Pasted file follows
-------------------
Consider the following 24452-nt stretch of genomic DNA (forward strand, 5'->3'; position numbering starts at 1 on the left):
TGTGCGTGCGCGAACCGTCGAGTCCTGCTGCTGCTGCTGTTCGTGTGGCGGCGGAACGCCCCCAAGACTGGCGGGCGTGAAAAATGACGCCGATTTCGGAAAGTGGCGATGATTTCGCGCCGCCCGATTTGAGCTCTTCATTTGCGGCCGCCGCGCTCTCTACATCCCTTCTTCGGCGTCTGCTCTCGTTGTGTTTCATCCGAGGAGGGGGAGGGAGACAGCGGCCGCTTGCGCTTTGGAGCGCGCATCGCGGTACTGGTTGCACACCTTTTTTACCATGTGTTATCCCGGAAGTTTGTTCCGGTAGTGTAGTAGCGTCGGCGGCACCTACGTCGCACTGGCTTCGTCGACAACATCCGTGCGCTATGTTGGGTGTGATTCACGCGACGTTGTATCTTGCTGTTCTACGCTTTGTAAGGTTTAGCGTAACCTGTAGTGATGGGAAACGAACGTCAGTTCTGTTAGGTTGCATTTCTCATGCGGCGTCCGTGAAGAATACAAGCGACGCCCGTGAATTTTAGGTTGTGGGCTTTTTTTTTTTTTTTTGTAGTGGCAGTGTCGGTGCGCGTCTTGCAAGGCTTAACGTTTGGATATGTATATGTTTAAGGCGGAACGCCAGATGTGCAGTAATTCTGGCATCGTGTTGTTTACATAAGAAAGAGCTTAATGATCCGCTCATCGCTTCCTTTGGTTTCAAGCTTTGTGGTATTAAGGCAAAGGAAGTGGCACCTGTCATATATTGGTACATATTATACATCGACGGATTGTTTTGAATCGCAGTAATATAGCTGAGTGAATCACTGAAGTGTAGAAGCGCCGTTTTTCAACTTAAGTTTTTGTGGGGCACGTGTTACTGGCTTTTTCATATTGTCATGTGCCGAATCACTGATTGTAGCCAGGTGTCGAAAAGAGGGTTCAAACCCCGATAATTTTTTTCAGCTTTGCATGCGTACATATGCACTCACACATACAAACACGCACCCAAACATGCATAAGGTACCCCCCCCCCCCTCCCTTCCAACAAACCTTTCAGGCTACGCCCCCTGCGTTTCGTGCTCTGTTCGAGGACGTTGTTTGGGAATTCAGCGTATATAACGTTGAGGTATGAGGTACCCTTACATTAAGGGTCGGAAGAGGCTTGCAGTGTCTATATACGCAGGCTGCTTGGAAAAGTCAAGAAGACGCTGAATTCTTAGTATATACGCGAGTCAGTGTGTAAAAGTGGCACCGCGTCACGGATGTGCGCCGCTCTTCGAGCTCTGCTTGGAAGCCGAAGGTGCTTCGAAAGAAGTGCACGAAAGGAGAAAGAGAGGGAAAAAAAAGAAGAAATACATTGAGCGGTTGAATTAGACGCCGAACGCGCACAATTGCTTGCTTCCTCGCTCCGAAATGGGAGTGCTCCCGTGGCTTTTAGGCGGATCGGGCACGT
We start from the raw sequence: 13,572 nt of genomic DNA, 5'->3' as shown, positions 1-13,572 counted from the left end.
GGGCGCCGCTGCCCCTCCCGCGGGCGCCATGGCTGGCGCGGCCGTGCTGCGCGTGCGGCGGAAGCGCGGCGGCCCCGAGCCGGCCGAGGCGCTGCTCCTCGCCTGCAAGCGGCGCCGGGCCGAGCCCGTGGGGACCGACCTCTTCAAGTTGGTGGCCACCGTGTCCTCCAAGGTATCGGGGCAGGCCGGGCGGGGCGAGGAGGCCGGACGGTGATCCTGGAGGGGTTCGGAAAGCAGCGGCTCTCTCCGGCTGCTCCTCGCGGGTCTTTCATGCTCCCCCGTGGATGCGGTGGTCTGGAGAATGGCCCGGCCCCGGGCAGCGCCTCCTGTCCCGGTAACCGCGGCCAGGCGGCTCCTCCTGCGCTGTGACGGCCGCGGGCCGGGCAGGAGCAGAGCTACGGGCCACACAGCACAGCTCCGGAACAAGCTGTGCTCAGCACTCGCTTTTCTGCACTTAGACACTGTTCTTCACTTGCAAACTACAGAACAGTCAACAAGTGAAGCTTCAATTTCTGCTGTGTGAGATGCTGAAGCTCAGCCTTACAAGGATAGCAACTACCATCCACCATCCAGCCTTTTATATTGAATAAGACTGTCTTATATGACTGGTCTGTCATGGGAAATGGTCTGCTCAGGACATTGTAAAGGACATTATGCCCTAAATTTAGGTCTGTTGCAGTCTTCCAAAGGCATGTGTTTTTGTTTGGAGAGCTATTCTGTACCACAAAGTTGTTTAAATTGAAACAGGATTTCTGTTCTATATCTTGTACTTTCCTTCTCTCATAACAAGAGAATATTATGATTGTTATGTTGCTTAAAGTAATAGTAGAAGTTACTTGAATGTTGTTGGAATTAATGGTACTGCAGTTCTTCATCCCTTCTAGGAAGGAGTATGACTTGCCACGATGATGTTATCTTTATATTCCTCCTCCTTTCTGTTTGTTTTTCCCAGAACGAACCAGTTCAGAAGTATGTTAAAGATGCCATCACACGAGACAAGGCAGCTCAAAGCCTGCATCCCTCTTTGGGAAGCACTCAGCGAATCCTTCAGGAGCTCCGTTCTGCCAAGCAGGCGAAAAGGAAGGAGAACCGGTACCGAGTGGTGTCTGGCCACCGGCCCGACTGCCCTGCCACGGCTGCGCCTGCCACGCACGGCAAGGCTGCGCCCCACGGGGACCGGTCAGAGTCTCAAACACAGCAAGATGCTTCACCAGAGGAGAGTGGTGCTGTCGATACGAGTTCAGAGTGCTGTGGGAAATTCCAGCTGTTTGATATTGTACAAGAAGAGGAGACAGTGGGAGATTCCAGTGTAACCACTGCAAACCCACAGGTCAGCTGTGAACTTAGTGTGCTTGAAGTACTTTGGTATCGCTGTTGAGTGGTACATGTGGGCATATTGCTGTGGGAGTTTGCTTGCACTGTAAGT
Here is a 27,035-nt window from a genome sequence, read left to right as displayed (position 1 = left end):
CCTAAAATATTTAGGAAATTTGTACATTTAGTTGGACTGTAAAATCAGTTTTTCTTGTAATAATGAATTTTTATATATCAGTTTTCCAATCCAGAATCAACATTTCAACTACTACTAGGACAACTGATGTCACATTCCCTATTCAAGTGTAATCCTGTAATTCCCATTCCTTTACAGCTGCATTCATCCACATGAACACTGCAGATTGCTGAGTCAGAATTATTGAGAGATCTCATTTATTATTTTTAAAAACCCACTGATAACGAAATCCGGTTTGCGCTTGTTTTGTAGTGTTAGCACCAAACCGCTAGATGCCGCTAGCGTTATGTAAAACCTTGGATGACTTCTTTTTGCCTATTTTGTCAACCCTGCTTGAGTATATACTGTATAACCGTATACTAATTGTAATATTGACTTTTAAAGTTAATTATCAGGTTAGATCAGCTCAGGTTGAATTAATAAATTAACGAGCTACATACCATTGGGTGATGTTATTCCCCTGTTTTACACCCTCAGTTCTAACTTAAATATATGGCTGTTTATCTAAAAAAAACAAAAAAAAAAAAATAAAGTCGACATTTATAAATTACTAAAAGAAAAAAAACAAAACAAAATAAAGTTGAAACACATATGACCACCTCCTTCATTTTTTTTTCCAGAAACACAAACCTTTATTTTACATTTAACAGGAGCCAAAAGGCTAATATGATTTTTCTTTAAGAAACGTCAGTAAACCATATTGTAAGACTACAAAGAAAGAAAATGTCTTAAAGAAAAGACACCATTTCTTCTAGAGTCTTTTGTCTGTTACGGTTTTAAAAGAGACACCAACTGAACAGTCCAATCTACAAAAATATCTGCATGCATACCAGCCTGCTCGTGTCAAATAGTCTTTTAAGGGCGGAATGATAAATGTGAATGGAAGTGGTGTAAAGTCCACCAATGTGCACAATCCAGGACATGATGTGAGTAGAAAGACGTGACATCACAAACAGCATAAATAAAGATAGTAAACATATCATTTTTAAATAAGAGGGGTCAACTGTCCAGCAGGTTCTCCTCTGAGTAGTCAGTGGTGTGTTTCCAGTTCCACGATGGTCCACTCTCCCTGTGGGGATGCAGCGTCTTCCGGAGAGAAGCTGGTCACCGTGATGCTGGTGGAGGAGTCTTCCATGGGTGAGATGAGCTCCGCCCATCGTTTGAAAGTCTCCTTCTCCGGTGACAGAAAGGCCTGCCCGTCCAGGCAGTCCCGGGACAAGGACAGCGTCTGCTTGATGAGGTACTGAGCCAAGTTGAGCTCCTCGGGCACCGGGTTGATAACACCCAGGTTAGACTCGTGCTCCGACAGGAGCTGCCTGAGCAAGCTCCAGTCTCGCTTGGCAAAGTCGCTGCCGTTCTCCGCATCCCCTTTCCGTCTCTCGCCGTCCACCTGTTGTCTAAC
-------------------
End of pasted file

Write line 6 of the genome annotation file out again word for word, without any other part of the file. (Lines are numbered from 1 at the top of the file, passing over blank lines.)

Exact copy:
CCTAAAATATTTAGGAAATTTGTACATTTAGTTGGACTGTAAAATCAGTTTTTCTTGTAATAATGAATTTTTATATATCAGTTTTCCAATCCAGAATCAACATTTCAACTACTACTAGGACAACTGATGTCACATTCCCTATTCAAGTGTAATCCTGTAATTCCCATTCCTTTACAGCTGCATTCATCCACATGAACACTGCAGATTGCTGAGTCAGAATTATTGAGAGATCTCATTTATTATTTTTAAAAACCCACTGATAACGAAATCCGGTTTGCGCTTGTTTTGTAGTGTTAGCACCAAACCGCTAGATGCCGCTAGCGTTATGTAAAACCTTGGATGACTTCTTTTTGCCTATTTTGTCAACCCTGCTTGAGTATATACTGTATAACCGTATACTAATTGTAATATTGACTTTTAAAGTTAATTATCAGGTTAGATCAGCTCAGGTTGAATTAATAAATTAACGAGCTACATACCATTGGGTGATGTTATTCCCCTGTTTTACACCCTCAGTTCTAACTTAAATATATGGCTGTTTATCTAAAAAAAACAAAAAAAAAAAAATAAAGTCGACATTTATAAATTACTAAAAGAAAAAAAACAAAACAAAATAAAGTTGAAACACATATGACCACCTCCTTCATTTTTTTTTCCAGAAACACAAACCTTTATTTTACATTTAACAGGAGCCAAAAGGCTAATATGATTTTTCTTTAAGAAACGTCAGTAAACCATATTGTAAGACTACAAAGAAAGAAAATGTCTTAAAGAAAAGACACCATTTCTTCTAGAGTCTTTTGTCTGTTACGGTTTTAAAAGAGACACCAACTGAACAGTCCAATCTACAAAAATATCTGCATGCATACCAGCCTGCTCGTGTCAAATAGTCTTTTAAGGGCGGAATGATAAATGTGAATGGAAGTGGTGTAAAGTCCACCAATGTGCACAATCCAGGACATGATGTGAGTAGAAAGACGTGACATCACAAACAGCATAAATAAAGATAGTAAACATATCATTTTTAAATAAGAGGGGTCAACTGTCCAGCAGGTTCTCCTCTGAGTAGTCAGTGGTGTGTTTCCAGTTCCACGATGGTCCACTCTCCCTGTGGGGATGCAGCGTCTTCCGGAGAGAAGCTGGTCACCGTGATGCTGGTGGAGGAGTCTTCCATGGGTGAGATGAGCTCCGCCCATCGTTTGAAAGTCTCCTTCTCCGGTGACAGAAAGGCCTGCCCGTCCAGGCAGTCCCGGGACAAGGACAGCGTCTGCTTGATGAGGTACTGAGCCAAGTTGAGCTCCTCGGGCACCGGGTTGATAACACCCAGGTTAGACTCGTGCTCCGACAGGAGCTGCCTGAGCAAGCTCCAGTCTCGCTTGGCAAAGTCGCTGCCGTTCTCCGCATCCCCTTTCCGTCTCTCGCCGTCCACCTGTTGTCTAAC